I don’t know how many times I’ve wondered if I could do this. Even going through it all in my mind but just never thought I could pull it off. This is something I am definitely going to try. Thanks for posting this!!


As far as matching colors go I think that would depend on what I was putting them in. Kinda like match it if it’s satin & add a splash to denim.


Thank you this is a great thing to have will be saving this

Abdul Fathweem

hope you enjoy your pocket mate.

Wendy Nickelsen

Great and easy tutorial.

Wendy Nickelsen

Great and easy tutorial.


Can’t never did anything. I have been adding pockets to RTW for several years without any problems.


Thank you! I’m new to sewing and have been struggling to get my head around this, this is the first tutorial that has made sense to me!

kemeja wanita

Linen is made from tthe stack of the flax planht and has long lazsting fibres.
Smaller on the top and bigger on the bogtom defines this body type.
Now a day a lot of universities are fulfilling the demand by offering these types of courses.The added
advantage iss that while dealing wwith staffs that understand the requirements, one willl acquire useful tis and suggeestions onn style, fashion and latest trends which look best on them.


Good tutorial. One other detail that would be helpful is a suggestion for how wide the pocket opening should be. Personal adjustments can be made, but it would be nice to know an average starting point.

Vernadine McAlpine

Need to be able to retrieve what you’ve put in the pocket. measure your hand palm flat on ruler including thumb , add 1/2 inch , about 4 1/2 inches is a good start. Also make pocket long enough for phone or lip-gloss etc.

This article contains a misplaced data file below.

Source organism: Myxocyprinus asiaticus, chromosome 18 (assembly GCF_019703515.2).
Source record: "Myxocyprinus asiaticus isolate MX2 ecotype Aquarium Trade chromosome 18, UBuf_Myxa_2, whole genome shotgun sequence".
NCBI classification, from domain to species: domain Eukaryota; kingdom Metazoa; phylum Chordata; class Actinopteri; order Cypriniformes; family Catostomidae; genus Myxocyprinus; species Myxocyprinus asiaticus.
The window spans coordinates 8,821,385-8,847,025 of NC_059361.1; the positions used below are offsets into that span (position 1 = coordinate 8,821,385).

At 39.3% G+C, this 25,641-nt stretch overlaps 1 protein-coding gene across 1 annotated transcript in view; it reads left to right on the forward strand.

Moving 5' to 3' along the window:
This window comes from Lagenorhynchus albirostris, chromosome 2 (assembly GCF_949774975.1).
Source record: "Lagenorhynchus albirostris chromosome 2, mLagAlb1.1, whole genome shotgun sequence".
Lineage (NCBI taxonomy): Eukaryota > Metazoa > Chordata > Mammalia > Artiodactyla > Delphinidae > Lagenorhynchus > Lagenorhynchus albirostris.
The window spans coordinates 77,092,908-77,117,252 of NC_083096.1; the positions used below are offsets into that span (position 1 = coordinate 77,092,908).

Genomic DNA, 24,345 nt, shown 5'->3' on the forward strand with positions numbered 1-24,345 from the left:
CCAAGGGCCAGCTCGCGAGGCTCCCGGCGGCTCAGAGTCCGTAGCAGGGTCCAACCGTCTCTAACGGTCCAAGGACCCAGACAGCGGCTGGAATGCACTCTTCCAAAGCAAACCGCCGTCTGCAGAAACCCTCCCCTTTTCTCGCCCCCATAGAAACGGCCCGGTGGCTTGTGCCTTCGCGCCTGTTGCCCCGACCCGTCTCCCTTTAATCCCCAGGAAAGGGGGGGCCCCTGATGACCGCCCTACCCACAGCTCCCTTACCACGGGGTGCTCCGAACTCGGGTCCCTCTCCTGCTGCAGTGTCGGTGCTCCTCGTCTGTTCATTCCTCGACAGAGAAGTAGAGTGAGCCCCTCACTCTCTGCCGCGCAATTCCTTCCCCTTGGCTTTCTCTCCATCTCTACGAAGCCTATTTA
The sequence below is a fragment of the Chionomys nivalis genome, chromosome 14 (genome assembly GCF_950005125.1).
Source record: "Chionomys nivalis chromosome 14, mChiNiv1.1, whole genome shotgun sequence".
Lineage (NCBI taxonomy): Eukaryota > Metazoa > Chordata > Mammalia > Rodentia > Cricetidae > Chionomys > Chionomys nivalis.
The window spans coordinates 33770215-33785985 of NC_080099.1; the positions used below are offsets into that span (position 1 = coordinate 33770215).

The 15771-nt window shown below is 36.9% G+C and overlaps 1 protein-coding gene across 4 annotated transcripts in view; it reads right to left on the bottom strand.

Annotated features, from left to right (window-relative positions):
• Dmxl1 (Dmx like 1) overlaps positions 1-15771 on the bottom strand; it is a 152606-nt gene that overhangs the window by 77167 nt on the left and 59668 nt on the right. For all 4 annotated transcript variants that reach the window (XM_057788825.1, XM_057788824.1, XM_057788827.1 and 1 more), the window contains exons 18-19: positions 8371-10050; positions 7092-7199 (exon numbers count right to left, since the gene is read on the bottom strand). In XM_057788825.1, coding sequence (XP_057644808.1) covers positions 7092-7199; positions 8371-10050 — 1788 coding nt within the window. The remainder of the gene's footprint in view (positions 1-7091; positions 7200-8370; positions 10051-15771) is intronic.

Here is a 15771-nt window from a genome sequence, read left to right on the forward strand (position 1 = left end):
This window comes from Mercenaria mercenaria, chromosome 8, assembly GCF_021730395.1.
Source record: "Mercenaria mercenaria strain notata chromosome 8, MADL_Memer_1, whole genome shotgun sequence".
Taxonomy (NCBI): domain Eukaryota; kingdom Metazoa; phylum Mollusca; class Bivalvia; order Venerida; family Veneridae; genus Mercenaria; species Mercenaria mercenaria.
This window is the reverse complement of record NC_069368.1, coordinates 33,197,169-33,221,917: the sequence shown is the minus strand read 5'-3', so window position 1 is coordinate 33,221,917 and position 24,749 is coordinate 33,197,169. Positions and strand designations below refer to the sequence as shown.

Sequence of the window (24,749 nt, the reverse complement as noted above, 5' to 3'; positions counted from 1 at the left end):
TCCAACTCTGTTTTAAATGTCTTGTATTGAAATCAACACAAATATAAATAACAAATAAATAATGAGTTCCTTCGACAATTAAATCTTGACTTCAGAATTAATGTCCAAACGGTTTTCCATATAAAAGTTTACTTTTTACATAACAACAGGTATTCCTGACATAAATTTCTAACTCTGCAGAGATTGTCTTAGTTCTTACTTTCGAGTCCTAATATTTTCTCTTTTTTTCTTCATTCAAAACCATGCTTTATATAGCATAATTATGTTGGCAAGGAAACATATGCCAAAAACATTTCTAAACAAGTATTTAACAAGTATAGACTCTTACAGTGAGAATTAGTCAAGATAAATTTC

Thanks for sharing. You made it so easy. Once again, thanks.


how do you suggest finishing the seams, particularly the seam created when sewing the pocket pieces onto the main piece.


How do I sew the pocket to the side seam when the side seam is curved? Do I align the edges and sew a seam that follows the side curve? This might twist the pocket so it does not lie flat. Do I just make the side straight where the pocket attaches? Help!

Francisca Waireri

After going through the explanations, I feel more inspired to go ahead and try inserting a pocket in an old dress for an initial experiment. I will give a feedback on my encounter ASAP. Thanks for the clear illustrations.


I like the way you did this! This is how I learned how to do it, however I am making some robes for a wedding a Vogue pattern and they have me so confused as to how they are doing it! The first one I had to rip out and do it the way I thought it should go and it worked but it did not work how they said to do it they left our steps on the back side. They did a french seem on them and they had a notched side for you to sew to the seem and they didn’t say to clip the back pocket no where did it do that and it wasn’t working to not do that!


Thank you so very much. I did the wrong thing yesterday and now I must use my seam ripper. Anyway, mistakes are good. They help us to gain experience…


This was great. It would be great if the team at Craftsy could add or expand on this tutorial for adding a pocket and zipper in the side seam simultaneously.


Able to easily sew pockets into a dress based on this tutorial. Thanks!!


I just used this for a current dress project. Thanks!